“Tacna Pisco is transparent, clean and clear; without color. If the Pisco is made from Negra Criolla grapes, the aromas of the raw materials from which the grapes come must not be dominating and one should perceive pleasant herbaceous smells, it is moderate and persistant.” (---According to a sensory analytical study “Determination of the Negra Criolla (Vitis vinifera L.) Grape Pisco Sensory Profile through quantitative descriptive analysis in the Tacna Region”--Linares, 2011). 

Pisco made from the Negra Criolla grape in regards to the aroma is slightly alcoholic, with smells of dried fruit and wood, a slight smell of syrup, vanilla and citrus fruits.  Light notes of herbs and white flowers. In regards to taste, it is alcoholic, slightly astringent, sweet and bitter, with a presence of dried fruit, wood, vanilla and herbs. It is a persistent Pisco with character. 

By Engineer Patricia Linares
Enologist and Pisco Taster 

Translated by Katrina Heimark

lunes, 4 de mayo de 2015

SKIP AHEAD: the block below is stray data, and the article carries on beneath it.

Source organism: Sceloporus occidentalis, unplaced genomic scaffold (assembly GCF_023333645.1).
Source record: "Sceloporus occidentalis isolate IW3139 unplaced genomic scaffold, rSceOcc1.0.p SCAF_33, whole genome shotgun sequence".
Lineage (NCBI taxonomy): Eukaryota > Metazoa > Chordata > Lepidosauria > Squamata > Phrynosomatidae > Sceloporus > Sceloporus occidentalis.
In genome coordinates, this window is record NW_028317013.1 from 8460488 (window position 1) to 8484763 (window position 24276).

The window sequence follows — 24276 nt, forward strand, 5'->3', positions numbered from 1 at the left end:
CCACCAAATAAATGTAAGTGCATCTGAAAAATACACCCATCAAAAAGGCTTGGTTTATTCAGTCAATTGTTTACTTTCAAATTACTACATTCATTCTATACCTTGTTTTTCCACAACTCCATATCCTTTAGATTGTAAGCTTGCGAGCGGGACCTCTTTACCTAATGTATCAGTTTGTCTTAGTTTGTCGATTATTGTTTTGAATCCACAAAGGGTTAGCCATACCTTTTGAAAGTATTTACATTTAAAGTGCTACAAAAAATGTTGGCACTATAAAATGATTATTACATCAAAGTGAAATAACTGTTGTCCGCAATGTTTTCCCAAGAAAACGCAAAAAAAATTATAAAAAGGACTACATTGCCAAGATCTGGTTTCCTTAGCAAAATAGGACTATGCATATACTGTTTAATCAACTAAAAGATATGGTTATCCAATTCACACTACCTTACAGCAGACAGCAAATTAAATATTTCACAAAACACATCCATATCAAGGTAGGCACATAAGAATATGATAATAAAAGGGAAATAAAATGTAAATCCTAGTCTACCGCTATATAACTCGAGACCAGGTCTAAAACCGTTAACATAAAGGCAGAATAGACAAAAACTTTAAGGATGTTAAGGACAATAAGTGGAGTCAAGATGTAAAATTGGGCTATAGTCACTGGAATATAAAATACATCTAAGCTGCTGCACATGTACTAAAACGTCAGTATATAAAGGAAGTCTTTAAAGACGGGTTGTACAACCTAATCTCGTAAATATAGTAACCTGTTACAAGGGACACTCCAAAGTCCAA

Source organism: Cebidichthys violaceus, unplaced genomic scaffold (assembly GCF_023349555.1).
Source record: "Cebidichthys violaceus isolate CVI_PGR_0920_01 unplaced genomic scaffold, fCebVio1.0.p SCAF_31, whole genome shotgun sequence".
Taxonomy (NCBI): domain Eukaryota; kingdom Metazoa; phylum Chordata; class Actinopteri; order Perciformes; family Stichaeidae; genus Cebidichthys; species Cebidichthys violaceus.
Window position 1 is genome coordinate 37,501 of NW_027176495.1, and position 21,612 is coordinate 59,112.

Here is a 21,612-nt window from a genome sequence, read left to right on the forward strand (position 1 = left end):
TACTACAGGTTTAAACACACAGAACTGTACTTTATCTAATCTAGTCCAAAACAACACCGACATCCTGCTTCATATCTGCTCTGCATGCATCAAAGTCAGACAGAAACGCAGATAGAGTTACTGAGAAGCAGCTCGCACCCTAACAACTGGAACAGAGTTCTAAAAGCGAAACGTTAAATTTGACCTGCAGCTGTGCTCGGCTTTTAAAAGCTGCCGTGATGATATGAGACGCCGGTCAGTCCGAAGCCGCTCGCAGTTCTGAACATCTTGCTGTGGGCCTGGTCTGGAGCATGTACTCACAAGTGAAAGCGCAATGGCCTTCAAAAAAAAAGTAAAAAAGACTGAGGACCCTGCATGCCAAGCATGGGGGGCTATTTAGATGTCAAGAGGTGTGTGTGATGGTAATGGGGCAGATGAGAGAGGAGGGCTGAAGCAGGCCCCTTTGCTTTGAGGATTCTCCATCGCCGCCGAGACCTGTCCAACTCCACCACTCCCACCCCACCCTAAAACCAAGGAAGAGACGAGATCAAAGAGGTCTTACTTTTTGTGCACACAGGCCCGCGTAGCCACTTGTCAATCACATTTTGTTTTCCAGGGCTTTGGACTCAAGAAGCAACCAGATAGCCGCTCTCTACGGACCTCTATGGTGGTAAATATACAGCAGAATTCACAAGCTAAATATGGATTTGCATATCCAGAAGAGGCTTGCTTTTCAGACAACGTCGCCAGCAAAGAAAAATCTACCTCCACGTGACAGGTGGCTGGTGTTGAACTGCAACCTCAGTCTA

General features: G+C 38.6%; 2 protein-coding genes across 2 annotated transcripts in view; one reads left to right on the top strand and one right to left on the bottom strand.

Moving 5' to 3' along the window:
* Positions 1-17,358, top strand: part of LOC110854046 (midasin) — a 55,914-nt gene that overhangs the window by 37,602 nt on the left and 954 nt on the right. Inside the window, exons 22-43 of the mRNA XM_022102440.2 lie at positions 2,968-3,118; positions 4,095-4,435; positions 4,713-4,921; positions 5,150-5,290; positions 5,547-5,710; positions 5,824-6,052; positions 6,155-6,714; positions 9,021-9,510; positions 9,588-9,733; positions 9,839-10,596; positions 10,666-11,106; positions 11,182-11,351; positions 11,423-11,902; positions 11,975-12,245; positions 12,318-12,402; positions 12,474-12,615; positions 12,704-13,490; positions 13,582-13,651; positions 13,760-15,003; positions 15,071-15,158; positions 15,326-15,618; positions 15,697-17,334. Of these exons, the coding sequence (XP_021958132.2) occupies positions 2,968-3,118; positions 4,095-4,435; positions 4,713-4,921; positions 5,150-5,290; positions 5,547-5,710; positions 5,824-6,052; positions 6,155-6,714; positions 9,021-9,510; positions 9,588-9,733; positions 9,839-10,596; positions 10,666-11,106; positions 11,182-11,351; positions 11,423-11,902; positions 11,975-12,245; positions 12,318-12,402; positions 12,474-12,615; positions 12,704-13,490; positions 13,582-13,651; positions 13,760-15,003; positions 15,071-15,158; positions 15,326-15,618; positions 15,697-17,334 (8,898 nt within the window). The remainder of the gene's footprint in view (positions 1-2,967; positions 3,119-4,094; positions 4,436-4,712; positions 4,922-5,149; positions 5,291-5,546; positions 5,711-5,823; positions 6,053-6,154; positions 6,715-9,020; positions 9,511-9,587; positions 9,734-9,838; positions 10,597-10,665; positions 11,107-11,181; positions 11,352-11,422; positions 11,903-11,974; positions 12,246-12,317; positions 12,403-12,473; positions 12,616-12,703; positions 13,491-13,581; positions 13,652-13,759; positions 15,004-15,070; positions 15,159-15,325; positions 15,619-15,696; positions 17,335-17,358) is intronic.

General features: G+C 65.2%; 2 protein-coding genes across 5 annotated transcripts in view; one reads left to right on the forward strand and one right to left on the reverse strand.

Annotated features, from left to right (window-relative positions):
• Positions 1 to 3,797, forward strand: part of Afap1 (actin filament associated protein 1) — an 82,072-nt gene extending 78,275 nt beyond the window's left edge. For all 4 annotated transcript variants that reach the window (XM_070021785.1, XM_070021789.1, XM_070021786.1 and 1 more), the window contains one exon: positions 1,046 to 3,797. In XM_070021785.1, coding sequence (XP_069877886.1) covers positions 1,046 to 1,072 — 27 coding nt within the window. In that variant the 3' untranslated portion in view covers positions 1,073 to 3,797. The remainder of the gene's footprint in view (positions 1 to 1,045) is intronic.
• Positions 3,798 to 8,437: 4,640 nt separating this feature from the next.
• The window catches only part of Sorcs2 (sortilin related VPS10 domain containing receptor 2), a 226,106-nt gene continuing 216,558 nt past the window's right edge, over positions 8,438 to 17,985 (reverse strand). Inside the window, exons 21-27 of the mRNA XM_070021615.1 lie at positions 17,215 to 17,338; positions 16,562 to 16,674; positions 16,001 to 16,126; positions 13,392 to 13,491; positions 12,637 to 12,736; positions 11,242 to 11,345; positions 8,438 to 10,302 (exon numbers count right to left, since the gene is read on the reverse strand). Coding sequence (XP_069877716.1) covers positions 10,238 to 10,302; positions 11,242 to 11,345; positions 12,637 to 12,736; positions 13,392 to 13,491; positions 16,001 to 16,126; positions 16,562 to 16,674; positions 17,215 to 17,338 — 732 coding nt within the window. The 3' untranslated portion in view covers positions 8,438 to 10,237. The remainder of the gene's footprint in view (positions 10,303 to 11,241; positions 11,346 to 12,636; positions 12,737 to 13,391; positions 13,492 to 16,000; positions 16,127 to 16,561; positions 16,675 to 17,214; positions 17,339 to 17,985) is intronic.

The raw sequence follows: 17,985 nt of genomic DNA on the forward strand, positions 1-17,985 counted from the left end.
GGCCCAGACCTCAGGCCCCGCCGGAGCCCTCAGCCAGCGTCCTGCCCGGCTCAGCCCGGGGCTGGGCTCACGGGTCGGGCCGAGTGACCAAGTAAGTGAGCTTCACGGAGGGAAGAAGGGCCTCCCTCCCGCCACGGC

In the land of Pisco... The 5 Pisco Regions: Lima

Pisco Made an Impact at Mistura for the first time

Mistura, the most important cuisine fair in Peru took place from August 7 to 16 in the Campo de Marte Park. As has been done every year, a space was given for Pisco, and this time, it was done  with an obvious effort to improve the treatment that our national beverage had received in the past. A good decision was made to name the recognized enologist Cristina Vallarino, as the person responsible for the organization of the Pisco area. 

Cristina accepted the challenge, and immediately formed a team that, together with her, improved the space and tried to give Pisco the space that it deserved (and she achieved it!), and which had not been given in the previous presentations at the fair. In this way she was also able to emphasize Pisco’s place in Peruvian culture.